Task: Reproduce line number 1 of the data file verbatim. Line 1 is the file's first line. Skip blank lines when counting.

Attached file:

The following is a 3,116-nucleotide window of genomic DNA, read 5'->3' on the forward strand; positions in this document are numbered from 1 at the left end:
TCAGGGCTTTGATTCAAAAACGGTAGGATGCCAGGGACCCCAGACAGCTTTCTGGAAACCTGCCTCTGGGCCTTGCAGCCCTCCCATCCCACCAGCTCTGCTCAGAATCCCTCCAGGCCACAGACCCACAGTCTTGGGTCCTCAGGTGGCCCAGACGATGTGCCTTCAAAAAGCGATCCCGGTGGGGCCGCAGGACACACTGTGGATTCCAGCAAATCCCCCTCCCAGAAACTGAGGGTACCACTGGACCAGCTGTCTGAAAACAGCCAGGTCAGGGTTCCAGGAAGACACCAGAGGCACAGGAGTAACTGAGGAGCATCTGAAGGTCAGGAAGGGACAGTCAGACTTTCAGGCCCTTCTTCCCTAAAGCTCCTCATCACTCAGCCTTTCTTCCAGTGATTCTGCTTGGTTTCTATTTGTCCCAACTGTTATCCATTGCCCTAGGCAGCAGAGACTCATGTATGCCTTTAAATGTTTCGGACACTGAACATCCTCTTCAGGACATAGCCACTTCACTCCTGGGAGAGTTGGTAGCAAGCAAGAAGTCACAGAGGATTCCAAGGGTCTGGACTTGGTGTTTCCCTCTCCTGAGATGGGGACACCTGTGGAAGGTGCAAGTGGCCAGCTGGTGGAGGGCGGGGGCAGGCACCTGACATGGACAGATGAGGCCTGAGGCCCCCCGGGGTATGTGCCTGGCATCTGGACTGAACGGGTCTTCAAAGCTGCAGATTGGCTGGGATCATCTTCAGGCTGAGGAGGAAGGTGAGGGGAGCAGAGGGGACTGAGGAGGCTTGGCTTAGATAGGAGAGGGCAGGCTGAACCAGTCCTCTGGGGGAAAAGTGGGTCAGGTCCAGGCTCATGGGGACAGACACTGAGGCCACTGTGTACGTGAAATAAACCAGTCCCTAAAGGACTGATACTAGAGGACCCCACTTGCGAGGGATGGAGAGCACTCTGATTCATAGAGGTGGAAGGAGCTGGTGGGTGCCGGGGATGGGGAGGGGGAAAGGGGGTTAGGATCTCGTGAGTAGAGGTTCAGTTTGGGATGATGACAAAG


The following is a 3,116-nucleotide window of genomic DNA, read 5'->3' on the forward strand; positions in this document are numbered from 1 at the left end: